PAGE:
I’ve warned the nonprofit sector.
Over the years, I’ve warned the nonprofit sector many times.
Most recently, I provided a warning last month in my post “Special Report: America’s 50 Worst Charities Named”:
As a profession, we must do more to self-regulate. If we do not, we can expect others to fill the vacuum. The ["50 Worst Charities"] investigative report is one example of how those outside the nonprofit arena are filling that vacuum. It’s only a matter of time before government regulators become even more engaged.”
Well, sticking one’s head in the sand did not work. Declaring that most community benefit organizations efficiently do good did not work. Instead, just as I predicted, government has stepped into the void. Due to the nonprofit sector’s failure to self-regulate or to lead the way with government officials, politicians are taking action to further regulate charities.
Oregon has become the first state in the nation to “eliminate state and local tax subsidies for charities that spend more than 70 percent of donations on management and fundraising, rather than programs and services, over a three-year period,” according to a report in The Statesman Journal. This might be a model law that other states soon consider.
Recently, the good leaders at GuideStar, Charity Navigator, and the BBB Wise Giving Alliance penned a Letter to the Donors of America. In the open letter, the authors stated:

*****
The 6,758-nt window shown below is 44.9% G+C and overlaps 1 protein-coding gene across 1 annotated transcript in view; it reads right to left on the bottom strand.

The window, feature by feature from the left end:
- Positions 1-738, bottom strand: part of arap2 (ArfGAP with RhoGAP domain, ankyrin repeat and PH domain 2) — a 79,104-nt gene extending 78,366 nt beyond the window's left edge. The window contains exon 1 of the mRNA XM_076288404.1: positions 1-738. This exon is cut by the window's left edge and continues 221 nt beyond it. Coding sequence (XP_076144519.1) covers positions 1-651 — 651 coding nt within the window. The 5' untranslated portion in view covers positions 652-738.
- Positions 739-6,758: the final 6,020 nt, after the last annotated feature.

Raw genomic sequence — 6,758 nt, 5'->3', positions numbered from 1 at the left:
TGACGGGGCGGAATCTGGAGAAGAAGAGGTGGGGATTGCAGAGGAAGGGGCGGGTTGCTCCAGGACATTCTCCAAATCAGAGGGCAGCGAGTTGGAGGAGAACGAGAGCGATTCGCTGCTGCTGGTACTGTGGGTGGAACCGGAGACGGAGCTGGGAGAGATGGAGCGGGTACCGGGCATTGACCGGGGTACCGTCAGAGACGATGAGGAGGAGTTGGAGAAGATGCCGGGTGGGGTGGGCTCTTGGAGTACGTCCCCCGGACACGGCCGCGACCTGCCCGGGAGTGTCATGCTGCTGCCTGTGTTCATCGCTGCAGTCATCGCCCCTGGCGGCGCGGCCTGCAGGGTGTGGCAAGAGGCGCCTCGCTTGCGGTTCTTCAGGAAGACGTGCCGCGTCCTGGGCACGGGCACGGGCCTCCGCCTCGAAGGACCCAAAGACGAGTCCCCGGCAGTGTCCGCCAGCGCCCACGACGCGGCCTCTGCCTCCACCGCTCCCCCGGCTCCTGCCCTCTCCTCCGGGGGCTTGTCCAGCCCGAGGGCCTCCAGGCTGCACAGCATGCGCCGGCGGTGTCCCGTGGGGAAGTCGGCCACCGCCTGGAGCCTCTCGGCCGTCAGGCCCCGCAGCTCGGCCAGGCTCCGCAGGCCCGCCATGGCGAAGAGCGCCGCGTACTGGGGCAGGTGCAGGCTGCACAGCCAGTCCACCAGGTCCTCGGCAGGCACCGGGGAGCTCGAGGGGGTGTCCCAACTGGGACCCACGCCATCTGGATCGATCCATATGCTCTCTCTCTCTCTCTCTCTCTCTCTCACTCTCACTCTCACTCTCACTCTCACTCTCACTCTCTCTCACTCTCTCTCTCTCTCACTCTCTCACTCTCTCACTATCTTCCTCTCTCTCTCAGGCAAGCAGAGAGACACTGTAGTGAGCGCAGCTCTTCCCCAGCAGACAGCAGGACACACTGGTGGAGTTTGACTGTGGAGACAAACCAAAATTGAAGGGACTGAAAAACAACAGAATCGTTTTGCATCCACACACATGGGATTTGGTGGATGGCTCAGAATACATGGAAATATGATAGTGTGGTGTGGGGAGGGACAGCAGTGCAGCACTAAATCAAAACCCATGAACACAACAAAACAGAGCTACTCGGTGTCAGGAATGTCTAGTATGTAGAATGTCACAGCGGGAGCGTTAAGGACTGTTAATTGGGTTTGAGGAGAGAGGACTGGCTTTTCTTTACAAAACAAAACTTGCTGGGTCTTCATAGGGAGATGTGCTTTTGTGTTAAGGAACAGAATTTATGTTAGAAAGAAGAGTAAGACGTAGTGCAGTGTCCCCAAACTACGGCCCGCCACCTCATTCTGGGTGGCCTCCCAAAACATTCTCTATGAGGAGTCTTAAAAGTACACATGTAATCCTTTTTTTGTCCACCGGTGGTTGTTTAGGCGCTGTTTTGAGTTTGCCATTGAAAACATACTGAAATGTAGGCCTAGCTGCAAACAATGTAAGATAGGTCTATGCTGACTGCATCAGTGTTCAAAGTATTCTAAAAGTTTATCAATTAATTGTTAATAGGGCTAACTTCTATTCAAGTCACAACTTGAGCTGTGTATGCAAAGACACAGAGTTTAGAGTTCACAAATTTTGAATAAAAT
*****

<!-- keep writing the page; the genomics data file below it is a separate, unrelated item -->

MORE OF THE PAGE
We write to correct a misconception about what matters when deciding which charity to support.
The percent of charity expenses that go to administrative and fundraising costs—commonly referred to as ‘overhead’—is a poor measure of a charity’s performance.”
Reading the opening paragraphs of the letter, one might be led to believe that overhead costs should not factor into our giving decisions. However, the authors are quick to point out:
That is not to say that overhead has no role in ensuring charity accountability. At the extremes the overhead ratio can offer insight: it can be a valid data point for rooting out fraud and poor financial management.”
In Oregon, state legislators were clearly motivated to act by the behavior of charities at the extreme.
The Statesman Journal reports:
The Oregon Department of Justice has already identified the top 20 ‘worst of the worst.’
They include charities such as Michigan-based Law Enforcement Education Program, which spent just 2.7 percent of its funds on programs over the past three years; California-based Shiloh International Ministries, which spent 3.2 percent on programs; and Florida-based American Medical Research Organization, which spent just 4.2 percent on programs.”
As a result of the Oregon law, donors to the disqualified charities will no longer be able to take a state tax deduction for their contributions. Also, the disqualified charities will no longer be exempt from property taxes.